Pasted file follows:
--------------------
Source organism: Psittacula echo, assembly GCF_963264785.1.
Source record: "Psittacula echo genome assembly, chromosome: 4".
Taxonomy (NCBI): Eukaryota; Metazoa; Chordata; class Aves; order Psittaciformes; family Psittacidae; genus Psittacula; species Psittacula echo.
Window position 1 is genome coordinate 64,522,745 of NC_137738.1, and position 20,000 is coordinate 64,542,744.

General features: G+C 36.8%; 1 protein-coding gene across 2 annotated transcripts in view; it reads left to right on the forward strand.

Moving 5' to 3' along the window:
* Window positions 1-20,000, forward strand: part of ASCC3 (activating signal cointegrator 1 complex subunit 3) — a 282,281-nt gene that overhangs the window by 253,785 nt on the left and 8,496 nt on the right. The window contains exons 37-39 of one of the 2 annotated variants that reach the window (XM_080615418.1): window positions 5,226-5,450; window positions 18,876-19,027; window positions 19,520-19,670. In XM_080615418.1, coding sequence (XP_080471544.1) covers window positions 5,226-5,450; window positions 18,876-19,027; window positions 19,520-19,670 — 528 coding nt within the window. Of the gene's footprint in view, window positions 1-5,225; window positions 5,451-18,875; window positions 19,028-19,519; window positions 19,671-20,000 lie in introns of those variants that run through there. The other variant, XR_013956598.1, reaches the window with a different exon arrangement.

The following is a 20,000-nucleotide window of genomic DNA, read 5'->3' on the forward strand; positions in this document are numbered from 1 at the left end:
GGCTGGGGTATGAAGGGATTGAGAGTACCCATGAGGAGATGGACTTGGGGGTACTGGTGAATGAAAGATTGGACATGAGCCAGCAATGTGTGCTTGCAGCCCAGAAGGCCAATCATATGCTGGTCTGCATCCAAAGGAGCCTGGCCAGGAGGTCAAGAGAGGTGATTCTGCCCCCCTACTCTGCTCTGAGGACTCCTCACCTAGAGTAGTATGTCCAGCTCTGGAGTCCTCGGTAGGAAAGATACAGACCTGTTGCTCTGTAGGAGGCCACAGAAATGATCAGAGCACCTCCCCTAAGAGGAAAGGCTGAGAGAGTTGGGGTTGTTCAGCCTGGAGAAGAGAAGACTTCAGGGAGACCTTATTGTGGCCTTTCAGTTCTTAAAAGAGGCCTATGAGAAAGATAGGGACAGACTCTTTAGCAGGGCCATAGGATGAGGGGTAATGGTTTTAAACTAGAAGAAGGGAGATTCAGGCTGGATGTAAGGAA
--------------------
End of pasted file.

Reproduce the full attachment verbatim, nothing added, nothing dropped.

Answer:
Source organism: Psittacula echo, assembly GCF_963264785.1.
Source record: "Psittacula echo genome assembly, chromosome: 4".
Taxonomy (NCBI): Eukaryota; Metazoa; Chordata; class Aves; order Psittaciformes; family Psittacidae; genus Psittacula; species Psittacula echo.
Window position 1 is genome coordinate 64,522,745 of NC_137738.1, and position 20,000 is coordinate 64,542,744.

General features: G+C 36.8%; 1 protein-coding gene across 2 annotated transcripts in view; it reads left to right on the forward strand.

Moving 5' to 3' along the window:
* Window positions 1-20,000, forward strand: part of ASCC3 (activating signal cointegrator 1 complex subunit 3) — a 282,281-nt gene that overhangs the window by 253,785 nt on the left and 8,496 nt on the right. The window contains exons 37-39 of one of the 2 annotated variants that reach the window (XM_080615418.1): window positions 5,226-5,450; window positions 18,876-19,027; window positions 19,520-19,670. In XM_080615418.1, coding sequence (XP_080471544.1) covers window positions 5,226-5,450; window positions 18,876-19,027; window positions 19,520-19,670 — 528 coding nt within the window. Of the gene's footprint in view, window positions 1-5,225; window positions 5,451-18,875; window positions 19,028-19,519; window positions 19,671-20,000 lie in introns of those variants that run through there. The other variant, XR_013956598.1, reaches the window with a different exon arrangement.

The following is a 20,000-nucleotide window of genomic DNA, read 5'->3' on the forward strand; positions in this document are numbered from 1 at the left end:
GGCTGGGGTATGAAGGGATTGAGAGTACCCATGAGGAGATGGACTTGGGGGTACTGGTGAATGAAAGATTGGACATGAGCCAGCAATGTGTGCTTGCAGCCCAGAAGGCCAATCATATGCTGGTCTGCATCCAAAGGAGCCTGGCCAGGAGGTCAAGAGAGGTGATTCTGCCCCCCTACTCTGCTCTGAGGACTCCTCACCTAGAGTAGTATGTCCAGCTCTGGAGTCCTCGGTAGGAAAGATACAGACCTGTTGCTCTGTAGGAGGCCACAGAAATGATCAGAGCACCTCCCCTAAGAGGAAAGGCTGAGAGAGTTGGGGTTGTTCAGCCTGGAGAAGAGAAGACTTCAGGGAGACCTTATTGTGGCCTTTCAGTTCTTAAAAGAGGCCTATGAGAAAGATAGGGACAGACTCTTTAGCAGGGCCATAGGATGAGGGGTAATGGTTTTAAACTAGAAGAAGGGAGATTCAGGCTGGATGTAAGGAA